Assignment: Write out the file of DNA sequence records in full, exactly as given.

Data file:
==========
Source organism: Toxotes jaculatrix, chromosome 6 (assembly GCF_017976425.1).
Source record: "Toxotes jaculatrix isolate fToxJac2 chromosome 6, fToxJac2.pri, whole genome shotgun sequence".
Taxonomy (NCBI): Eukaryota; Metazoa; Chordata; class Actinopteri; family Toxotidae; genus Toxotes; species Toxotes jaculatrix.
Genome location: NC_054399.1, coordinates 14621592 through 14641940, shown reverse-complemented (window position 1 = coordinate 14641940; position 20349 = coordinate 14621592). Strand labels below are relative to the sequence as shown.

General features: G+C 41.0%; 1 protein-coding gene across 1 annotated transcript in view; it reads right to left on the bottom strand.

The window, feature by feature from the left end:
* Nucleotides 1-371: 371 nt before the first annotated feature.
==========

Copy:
Source organism: Toxotes jaculatrix, chromosome 6 (assembly GCF_017976425.1).
Source record: "Toxotes jaculatrix isolate fToxJac2 chromosome 6, fToxJac2.pri, whole genome shotgun sequence".
Taxonomy (NCBI): Eukaryota; Metazoa; Chordata; class Actinopteri; family Toxotidae; genus Toxotes; species Toxotes jaculatrix.
Genome location: NC_054399.1, coordinates 14621592 through 14641940, shown reverse-complemented (window position 1 = coordinate 14641940; position 20349 = coordinate 14621592). Strand labels below are relative to the sequence as shown.

General features: G+C 41.0%; 1 protein-coding gene across 1 annotated transcript in view; it reads right to left on the bottom strand.

The window, feature by feature from the left end:
* Nucleotides 1-371: 371 nt before the first annotated feature.